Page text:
Authors: Jodi Thomas
She’d watched her father manipulating Dal as until her mother thought a job for their only daughter was her idea.
Over the years Dal as complained, but never suggested Ronel e quit. After al , it was Dal as’s idea and she never saw herself as wrong.
In his wil , her father left the house to his wife, but he’d added that if the place was ever sold, half of the money would go to Ronel e.
She shifted the box of mail again, glad to be out in the cold, fresh air for a few minutes. Special deliveries were rare this late, but she never minded making them. If they were heavy, Mr. Donavan delivered them after Jerry came in from his rounds, or he’d cal one of the rural postmen on his cel and have him circle by after making his route.
But today, the postmaster was complaining of heartburn and Jerry was whining about his feet when he stopped by for coffee, so that left Ronel e to walk the two blocks to an old duplex just off Main. The Mission-style building looked like it belonged on an old movie set from the fifties and not in smal -town Texas. The foot-thick wal s had been painted so many times that the corners looked like rings of a tree.
Green over rusty red, over brown, over dul orange.
Whenever she walked past the duplex, she half expected a cartoon character to jump out.
Only this time she wouldn’t just walk by. She would stop to make a delivery. She felt like a real mailman. Correction
She climbed up uneven steps beside a ramp and guessed Martin Winslow in 111B must be a very old man.
She walked by his place twice a week to have lunch at the diner, but she had never seen him pick up his mail. In fact, she’d never seen anyone come or go from this house.
Moving around a line of long-dead plants, she knocked on the door, hoping no one would answer. She could leave the box and take her time walking back to the post office.
Somewhere from deep inside came a yel : “What do you want?”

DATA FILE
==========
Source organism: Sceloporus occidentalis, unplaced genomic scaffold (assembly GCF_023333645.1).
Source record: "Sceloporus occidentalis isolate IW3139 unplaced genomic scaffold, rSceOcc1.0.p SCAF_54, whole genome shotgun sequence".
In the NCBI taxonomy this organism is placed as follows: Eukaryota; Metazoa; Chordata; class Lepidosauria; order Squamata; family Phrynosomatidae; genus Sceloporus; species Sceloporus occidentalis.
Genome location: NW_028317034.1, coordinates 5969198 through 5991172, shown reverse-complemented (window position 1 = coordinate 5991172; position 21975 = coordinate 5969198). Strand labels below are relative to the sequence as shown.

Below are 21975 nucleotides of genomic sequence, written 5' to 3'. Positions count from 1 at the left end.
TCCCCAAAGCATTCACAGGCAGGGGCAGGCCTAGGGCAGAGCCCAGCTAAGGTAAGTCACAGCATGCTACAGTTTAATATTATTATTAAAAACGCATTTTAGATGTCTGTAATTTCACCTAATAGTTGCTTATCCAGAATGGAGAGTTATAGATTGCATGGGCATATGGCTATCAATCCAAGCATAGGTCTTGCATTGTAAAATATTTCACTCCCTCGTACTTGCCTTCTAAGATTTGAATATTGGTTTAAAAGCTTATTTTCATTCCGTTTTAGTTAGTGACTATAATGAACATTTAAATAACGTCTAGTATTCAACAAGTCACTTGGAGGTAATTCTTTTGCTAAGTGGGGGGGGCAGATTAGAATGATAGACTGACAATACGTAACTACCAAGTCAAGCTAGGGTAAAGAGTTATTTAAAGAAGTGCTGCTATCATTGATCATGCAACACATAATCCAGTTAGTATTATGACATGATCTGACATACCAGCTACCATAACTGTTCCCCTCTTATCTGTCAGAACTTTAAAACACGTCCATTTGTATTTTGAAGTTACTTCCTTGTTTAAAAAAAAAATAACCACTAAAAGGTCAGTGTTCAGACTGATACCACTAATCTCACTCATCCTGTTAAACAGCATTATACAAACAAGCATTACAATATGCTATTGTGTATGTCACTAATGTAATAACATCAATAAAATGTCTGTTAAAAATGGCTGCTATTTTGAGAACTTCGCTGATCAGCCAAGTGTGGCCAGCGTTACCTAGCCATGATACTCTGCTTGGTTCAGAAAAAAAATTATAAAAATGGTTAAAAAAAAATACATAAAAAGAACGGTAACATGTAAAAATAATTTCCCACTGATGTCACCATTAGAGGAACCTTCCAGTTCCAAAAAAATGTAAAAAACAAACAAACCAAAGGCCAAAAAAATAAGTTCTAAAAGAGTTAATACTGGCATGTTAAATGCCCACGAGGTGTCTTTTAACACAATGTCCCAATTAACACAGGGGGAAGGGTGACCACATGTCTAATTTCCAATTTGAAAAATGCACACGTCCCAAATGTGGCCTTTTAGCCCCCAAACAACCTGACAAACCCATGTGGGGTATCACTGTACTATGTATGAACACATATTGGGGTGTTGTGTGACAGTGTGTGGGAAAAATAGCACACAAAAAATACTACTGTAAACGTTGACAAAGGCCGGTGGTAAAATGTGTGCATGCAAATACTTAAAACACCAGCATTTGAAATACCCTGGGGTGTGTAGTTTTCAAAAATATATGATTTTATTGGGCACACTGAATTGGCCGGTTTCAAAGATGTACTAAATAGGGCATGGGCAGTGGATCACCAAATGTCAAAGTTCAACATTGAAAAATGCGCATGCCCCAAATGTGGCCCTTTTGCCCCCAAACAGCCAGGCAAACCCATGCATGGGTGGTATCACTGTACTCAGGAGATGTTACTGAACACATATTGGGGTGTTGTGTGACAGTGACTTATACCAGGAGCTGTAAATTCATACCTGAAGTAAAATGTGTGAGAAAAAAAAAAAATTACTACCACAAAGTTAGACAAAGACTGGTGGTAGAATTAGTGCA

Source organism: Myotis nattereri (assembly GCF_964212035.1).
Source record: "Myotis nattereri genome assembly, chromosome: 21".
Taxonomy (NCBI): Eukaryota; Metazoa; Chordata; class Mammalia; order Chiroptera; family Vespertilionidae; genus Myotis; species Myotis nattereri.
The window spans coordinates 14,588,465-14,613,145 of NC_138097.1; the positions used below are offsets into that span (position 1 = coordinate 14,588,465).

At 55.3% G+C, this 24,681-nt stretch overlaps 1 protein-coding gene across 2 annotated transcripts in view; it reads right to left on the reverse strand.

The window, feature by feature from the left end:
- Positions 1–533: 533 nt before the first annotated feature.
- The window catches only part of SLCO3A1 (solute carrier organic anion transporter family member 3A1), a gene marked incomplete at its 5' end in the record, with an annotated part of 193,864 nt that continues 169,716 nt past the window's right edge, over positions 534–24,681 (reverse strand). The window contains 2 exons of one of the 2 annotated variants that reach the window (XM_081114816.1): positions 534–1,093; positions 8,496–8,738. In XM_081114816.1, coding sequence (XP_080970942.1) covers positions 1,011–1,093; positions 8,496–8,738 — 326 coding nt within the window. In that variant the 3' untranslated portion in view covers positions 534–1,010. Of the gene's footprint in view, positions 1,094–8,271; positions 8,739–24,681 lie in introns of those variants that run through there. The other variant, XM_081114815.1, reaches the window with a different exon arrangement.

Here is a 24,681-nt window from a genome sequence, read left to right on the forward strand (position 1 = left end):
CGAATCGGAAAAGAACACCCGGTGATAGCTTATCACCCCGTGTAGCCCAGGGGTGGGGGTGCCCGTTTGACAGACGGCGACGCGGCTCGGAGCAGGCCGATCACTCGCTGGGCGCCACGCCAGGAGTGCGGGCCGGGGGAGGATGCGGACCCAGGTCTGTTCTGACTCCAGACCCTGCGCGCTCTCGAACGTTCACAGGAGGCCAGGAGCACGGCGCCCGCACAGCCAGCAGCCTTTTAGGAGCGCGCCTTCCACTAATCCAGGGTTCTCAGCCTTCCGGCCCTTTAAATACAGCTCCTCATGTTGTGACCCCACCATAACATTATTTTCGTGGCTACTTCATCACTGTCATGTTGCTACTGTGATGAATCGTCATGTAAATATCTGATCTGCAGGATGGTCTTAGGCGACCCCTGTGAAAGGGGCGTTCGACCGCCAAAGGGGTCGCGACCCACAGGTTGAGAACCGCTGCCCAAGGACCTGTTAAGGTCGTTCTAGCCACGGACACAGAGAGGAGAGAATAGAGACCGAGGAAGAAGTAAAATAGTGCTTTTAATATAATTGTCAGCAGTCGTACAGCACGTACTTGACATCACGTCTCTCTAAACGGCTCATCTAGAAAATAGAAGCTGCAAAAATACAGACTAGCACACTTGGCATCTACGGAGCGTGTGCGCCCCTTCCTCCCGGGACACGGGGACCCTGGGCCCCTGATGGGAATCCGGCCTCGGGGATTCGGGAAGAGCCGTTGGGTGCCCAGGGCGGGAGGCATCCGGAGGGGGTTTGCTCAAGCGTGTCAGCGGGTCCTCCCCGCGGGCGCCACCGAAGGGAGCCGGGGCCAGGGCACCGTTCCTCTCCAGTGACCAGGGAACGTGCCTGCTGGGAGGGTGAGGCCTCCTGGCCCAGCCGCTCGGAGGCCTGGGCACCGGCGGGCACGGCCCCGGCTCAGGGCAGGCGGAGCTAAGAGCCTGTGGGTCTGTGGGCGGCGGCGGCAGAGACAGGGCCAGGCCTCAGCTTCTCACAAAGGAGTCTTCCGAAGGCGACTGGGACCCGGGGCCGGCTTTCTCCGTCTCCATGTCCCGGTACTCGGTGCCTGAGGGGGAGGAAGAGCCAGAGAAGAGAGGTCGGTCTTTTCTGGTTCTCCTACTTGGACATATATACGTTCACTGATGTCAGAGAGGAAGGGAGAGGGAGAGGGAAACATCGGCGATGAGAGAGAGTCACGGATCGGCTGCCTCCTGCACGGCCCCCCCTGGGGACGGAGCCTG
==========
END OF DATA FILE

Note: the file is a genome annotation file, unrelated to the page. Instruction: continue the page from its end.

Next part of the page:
Ronel e hesitated. The guy didn’t sound too friendly. He also didn’t sound like an old man. For a moment she thought this might be the kind of trap her mother was always warning her about. At twenty-seven, she was a little old to be sold into a child prostitution ring, but the kidnapping and torture openings could come at any age.
Dal as Logan loved to tel her about al the terrible things that could happen out in the world. Their dinner conversation usual y consisted of Dal as reading some tragedy in the paper and mumbling, “Just when I thought people couldn’t get any worse, they surprise me.”
“Mail,” Ronel e stuttered out. No, that wasn’t right.
“Special delivery,” she corrected.
“Come in. The door’s unlocked,” the unfriendly voice snapped.
She stared at the doorknob. People usual y came to the door to receive their special deliveries. Maybe somewhere in the handbook she’d been given years ago there was a proper procedure.
“I said come in!”
She pushed the door with the corner of the box. B-movie slasher music began to play in her head.
Holding the box tightly, she shoved her way inside, tel ing herself she was a mailwoman and the mail always gets delivered. But if she saw any detached fingers hanging like Christmas lights or smel ed blood, she planned to bolt. Her mother had told her that kil ers take trophies of their victims and leave buckets of blood when they kil . Dal as even told her that sometimes the smel of blood never leaves the scene of a crime.
Ronel e left the door ajar.
The place was warm—too warm, she thought—and dark, almost like a cave. But on the bright side, she didn’t smel blood or see any body parts hanging around.
“Mail, Mr. Winslow,” she managed to say as she took another step inside and let her eyes adjust to the lack of light.
“Set it on the hal table and close the door on your way out.” The unfriendly voice didn’t seem to be warming any.